This summer, I engaged in my own silent and most ineffective protest, refusing to stand by while my human neighbor bleeds.

I love the Olympics. I always have. Even through the tragedy of Munich, I still recall, with a nine year old’s glee, Mark Spitz’s record-setting triumph in 1972. I even got to go to Montreal for a few days in 1976. The field hockey preliminaries I saw were not fit for television, but the spirit was palpable. This year, I followed Michael Phelps’ super-human feat with interest. I watched news clips. I read about it in the newspaper. I would not watch it on live television.

The Chinese regime is one of the world’s most repressive. The economy may be evolving toward capitalism, but freedom has not accompanied it. Religious minorities, notably including Christians, not to mention the Falun Gong, are grievously repressed. Peaceful protest against Chinese occupation and hegemony in Tibet is outlawed. Painful persecution greets those who speak the words of the Dalai Lama. The Chinese government exports its repression, too, shoring up wicked regimes in North Korea, Burma, and elsewhere.

The Chinese leadership knows well that we live in a global community. They have paid close attention to events in Darfur. Hundreds of thousands have been murdered, and millions more injured, raped, rendered starving and homeless, all at the hands of their own Sudanese government. Nevertheless, China has repeatedly exercised its veto power at the United Nations, preventing the international community from taking strong humanitarian steps to save lives and end genocide. Why? Perhaps because China is heavily invested in Sudanese oil, of which it is the world’s largest importer.

For all these reasons and more, countless Americans of every political persuasion urged President Bush not to attend the Opening Ceremonies of the Beijing Olympics. That Ceremony was nothing if not a celebration of 21st Century China. No American President had ever previously attended Olympic Opening Ceremonies outside of the United States. But the President did not heed the cry of the oppressed. Permit me to echo the critique that came most harshly from his fellow Republicans and the Christian right: President Bush did not just stand by while his human neighbors continued to bleed, and worse; our President stood up and cheered.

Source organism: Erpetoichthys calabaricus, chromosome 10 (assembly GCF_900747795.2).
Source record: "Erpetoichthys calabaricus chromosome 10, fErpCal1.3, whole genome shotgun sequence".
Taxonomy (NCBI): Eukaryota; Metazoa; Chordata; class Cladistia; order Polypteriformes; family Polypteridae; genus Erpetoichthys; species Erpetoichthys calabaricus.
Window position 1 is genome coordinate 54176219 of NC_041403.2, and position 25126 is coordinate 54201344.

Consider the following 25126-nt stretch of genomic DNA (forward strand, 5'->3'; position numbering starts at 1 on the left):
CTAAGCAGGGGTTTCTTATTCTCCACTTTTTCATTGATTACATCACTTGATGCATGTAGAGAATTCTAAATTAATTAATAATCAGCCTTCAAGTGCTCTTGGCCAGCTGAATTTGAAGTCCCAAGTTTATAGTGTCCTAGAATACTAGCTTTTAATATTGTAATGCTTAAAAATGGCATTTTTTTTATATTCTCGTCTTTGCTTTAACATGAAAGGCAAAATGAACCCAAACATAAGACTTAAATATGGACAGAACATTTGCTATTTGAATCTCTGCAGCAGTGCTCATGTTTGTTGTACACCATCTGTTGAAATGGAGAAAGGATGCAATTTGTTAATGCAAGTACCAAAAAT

Even though my own little protest had no real effect, except on my own conscience, others around us are taking action that will make a real difference in the lives of human beings in need.

Recently, when my friend Father David Garcia concluded his term as Rector of San Fernando Cathedral, he took two new jobs. Most people in town know that he is working to restore the Churches at the four historic Missions south of downtown. Many folks don’t realize, though, that this local post is only a one-quarter time “job.” Father David isn’t ignoring our local needs, of course, and nor should we. However, this consecrated Priest is not content to stop at home.

Instead, Father David’s primary employer these days is Catholic Relief Services. He is traveling the globe, helping to direct the Catholic Church’s massive efforts to relieve poverty and distress in the most remote and impoverished corners of the Earth. Just as important, Father David is crossing the United States, spreading the word to his brother Priests and to Catholic parishes about the importance of sharing God’s love and bounty around the world.

Through my involvement with Methodist Healthcare Ministries, I know folks who go to Mexico on medical missions every year. These people have become my friends because we work together on behalf of South Texans in need. I am deeply moved by their ability to carry their concerns, in action, worldwide.